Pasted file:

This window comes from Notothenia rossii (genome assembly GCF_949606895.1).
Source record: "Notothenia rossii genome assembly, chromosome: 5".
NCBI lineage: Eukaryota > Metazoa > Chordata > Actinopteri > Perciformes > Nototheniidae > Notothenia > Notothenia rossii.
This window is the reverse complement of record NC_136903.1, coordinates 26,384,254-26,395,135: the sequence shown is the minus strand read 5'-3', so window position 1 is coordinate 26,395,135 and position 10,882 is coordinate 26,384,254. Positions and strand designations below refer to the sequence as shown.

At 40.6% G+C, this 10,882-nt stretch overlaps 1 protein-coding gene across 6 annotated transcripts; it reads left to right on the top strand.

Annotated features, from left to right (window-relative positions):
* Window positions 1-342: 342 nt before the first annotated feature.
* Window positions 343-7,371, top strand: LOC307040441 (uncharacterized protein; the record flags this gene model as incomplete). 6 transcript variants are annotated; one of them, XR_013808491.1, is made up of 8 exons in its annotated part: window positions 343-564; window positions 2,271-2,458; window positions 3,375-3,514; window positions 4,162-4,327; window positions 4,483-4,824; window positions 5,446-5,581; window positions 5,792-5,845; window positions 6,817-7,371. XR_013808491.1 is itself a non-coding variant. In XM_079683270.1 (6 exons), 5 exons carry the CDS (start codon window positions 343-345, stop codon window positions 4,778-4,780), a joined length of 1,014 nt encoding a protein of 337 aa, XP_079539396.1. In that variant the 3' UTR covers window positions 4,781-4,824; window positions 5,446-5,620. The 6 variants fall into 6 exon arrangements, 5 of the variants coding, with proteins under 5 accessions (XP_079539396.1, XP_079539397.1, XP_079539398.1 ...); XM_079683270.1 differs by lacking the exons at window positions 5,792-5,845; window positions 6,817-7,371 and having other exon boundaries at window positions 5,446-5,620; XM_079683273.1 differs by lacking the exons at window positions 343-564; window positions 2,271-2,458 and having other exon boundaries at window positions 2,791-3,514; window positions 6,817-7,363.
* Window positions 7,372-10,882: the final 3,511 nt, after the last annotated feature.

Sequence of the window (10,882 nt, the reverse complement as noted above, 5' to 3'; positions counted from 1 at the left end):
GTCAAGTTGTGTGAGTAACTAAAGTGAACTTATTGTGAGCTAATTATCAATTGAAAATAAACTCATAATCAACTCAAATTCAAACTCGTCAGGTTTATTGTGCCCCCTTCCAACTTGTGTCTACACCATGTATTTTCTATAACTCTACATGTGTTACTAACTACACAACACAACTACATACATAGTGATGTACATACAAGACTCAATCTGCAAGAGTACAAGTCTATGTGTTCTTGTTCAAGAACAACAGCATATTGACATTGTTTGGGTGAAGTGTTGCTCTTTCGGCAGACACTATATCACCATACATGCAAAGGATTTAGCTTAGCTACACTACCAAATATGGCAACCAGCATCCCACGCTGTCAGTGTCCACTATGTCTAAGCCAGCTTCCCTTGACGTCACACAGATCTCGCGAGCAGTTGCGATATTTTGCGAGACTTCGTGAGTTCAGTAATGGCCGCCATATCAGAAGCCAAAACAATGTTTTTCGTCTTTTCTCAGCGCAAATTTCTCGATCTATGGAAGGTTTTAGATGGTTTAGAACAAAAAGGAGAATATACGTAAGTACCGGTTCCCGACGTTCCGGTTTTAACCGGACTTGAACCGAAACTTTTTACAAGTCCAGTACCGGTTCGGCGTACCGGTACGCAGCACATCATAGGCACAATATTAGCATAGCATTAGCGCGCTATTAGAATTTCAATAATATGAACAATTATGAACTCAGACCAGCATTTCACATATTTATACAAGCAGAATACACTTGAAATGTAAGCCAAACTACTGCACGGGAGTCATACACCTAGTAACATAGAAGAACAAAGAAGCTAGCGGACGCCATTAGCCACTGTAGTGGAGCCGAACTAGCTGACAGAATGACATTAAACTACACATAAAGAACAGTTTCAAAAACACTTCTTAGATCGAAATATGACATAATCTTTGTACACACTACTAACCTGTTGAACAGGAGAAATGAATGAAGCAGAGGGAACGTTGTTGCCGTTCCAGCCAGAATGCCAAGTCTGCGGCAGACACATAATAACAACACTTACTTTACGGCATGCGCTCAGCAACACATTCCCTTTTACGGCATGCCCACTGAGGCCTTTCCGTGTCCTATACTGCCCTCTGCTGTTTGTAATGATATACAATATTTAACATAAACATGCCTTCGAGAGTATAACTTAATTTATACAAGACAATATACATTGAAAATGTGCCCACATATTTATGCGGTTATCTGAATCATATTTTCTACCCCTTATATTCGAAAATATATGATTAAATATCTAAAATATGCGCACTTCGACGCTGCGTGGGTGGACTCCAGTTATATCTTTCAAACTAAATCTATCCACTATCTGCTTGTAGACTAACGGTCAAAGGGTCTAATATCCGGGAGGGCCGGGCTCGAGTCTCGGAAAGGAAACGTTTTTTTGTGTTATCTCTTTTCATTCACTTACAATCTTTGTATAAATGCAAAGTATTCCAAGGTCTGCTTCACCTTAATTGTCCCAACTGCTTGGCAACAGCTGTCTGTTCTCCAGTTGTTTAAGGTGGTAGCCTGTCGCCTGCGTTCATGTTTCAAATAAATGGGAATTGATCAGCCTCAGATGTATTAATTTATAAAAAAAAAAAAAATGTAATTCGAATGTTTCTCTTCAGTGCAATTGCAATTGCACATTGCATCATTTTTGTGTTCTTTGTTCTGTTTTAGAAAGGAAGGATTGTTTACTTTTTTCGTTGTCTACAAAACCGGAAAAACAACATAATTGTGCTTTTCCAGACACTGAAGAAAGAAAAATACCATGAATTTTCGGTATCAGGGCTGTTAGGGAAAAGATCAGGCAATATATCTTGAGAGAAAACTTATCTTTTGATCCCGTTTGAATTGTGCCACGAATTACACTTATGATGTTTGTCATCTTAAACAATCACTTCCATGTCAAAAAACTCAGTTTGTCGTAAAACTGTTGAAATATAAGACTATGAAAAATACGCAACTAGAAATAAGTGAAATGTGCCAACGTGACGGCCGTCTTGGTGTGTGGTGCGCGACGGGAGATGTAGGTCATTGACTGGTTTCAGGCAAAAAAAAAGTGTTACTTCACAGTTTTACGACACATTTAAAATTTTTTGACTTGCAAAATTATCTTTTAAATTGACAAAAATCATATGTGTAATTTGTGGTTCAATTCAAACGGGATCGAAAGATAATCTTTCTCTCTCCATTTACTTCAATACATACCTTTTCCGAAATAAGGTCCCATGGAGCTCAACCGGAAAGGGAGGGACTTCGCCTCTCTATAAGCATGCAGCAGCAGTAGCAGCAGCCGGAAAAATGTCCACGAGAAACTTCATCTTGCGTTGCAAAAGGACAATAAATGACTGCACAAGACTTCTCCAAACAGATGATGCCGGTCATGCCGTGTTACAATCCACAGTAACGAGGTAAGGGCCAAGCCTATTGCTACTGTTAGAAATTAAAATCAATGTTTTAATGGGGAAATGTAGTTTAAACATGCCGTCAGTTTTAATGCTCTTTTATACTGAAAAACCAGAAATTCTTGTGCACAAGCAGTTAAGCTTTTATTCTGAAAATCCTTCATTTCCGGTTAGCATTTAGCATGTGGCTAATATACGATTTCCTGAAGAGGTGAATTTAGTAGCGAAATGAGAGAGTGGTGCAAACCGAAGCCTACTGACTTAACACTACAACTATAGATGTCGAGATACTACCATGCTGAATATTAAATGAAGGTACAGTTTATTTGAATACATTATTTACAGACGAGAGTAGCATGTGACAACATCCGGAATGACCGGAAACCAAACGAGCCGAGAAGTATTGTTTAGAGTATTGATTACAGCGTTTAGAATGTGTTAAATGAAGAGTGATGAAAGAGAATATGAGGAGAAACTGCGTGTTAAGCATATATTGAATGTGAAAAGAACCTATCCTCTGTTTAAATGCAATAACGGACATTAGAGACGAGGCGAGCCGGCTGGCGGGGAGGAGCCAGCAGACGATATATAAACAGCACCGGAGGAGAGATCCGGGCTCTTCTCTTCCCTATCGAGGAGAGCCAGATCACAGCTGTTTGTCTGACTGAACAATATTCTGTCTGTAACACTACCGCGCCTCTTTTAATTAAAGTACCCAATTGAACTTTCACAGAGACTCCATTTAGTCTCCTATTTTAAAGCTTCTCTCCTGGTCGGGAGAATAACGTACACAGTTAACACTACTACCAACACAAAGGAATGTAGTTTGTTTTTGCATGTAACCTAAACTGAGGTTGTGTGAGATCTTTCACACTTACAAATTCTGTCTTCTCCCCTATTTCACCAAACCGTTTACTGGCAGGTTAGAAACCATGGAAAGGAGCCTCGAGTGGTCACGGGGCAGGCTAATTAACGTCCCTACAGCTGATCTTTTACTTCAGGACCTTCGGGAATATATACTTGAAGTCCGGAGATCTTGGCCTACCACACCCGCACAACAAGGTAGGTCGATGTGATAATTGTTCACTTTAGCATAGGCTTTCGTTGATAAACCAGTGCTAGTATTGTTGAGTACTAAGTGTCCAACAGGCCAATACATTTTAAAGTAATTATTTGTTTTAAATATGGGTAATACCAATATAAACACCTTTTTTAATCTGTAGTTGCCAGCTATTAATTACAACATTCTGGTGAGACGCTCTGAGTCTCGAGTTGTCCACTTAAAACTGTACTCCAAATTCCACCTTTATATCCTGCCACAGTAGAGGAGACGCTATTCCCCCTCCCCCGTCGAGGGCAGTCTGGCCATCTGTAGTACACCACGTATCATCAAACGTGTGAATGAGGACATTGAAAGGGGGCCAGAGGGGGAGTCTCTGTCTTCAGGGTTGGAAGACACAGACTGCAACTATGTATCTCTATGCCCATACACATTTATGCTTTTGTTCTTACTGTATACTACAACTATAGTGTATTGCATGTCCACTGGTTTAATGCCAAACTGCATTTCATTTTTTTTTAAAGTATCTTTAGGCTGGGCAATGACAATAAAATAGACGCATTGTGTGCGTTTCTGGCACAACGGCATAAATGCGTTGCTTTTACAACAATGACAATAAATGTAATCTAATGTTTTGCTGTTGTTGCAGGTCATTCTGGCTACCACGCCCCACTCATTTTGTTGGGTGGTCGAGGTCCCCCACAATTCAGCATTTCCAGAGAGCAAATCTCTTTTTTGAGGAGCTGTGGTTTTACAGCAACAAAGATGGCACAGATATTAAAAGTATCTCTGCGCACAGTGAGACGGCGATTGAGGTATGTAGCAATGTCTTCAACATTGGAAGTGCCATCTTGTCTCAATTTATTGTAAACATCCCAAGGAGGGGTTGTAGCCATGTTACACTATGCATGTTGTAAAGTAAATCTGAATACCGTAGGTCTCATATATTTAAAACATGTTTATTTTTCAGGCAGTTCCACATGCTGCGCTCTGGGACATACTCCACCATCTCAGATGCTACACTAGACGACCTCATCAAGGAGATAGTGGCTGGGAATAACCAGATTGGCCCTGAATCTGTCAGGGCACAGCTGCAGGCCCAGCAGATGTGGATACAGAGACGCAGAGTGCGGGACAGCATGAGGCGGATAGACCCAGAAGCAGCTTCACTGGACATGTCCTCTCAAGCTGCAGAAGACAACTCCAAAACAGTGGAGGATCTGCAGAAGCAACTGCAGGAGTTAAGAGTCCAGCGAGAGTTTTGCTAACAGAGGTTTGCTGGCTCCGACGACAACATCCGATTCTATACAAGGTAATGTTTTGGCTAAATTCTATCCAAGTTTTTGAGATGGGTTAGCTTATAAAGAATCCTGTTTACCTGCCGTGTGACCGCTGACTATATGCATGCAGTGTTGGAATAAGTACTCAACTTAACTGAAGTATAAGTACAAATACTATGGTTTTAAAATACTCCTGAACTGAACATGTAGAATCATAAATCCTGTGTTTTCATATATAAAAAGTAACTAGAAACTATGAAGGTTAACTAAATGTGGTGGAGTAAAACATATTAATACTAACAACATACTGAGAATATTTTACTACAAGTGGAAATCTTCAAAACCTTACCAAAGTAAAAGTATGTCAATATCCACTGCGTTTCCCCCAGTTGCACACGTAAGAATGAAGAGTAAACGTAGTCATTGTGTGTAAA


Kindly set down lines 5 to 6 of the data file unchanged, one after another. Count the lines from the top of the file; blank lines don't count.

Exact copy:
At 40.6% G+C, this 10,882-nt stretch overlaps 1 protein-coding gene across 6 annotated transcripts; it reads left to right on the top strand.

Annotated features, from left to right (window-relative positions):